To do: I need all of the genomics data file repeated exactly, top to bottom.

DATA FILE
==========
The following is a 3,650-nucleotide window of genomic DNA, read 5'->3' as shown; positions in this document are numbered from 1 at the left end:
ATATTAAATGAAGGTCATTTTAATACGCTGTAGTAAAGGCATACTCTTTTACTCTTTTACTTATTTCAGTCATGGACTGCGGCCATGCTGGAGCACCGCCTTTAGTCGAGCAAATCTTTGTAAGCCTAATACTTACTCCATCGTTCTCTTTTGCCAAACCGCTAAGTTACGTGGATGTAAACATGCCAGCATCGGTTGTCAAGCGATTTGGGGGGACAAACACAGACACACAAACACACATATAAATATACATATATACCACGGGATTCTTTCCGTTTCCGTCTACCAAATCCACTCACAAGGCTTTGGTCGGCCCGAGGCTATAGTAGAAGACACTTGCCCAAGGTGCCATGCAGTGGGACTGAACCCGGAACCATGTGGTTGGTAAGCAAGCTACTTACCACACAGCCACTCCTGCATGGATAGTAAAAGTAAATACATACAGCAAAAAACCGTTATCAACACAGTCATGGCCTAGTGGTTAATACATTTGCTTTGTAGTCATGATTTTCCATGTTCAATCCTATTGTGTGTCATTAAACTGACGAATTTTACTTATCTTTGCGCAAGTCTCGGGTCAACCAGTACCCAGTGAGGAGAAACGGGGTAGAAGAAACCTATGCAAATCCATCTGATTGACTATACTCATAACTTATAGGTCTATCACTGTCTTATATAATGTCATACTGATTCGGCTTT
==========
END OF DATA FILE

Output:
The following is a 3,650-nucleotide window of genomic DNA, read 5'->3' as shown; positions in this document are numbered from 1 at the left end:
ATATTAAATGAAGGTCATTTTAATACGCTGTAGTAAAGGCATACTCTTTTACTCTTTTACTTATTTCAGTCATGGACTGCGGCCATGCTGGAGCACCGCCTTTAGTCGAGCAAATCTTTGTAAGCCTAATACTTACTCCATCGTTCTCTTTTGCCAAACCGCTAAGTTACGTGGATGTAAACATGCCAGCATCGGTTGTCAAGCGATTTGGGGGGACAAACACAGACACACAAACACACATATAAATATACATATATACCACGGGATTCTTTCCGTTTCCGTCTACCAAATCCACTCACAAGGCTTTGGTCGGCCCGAGGCTATAGTAGAAGACACTTGCCCAAGGTGCCATGCAGTGGGACTGAACCCGGAACCATGTGGTTGGTAAGCAAGCTACTTACCACACAGCCACTCCTGCATGGATAGTAAAAGTAAATACATACAGCAAAAAACCGTTATCAACACAGTCATGGCCTAGTGGTTAATACATTTGCTTTGTAGTCATGATTTTCCATGTTCAATCCTATTGTGTGTCATTAAACTGACGAATTTTACTTATCTTTGCGCAAGTCTCGGGTCAACCAGTACCCAGTGAGGAGAAACGGGGTAGAAGAAACCTATGCAAATCCATCTGATTGACTATACTCATAACTTATAGGTCTATCACTGTCTTATATAATGTCATACTGATTCGGCTTT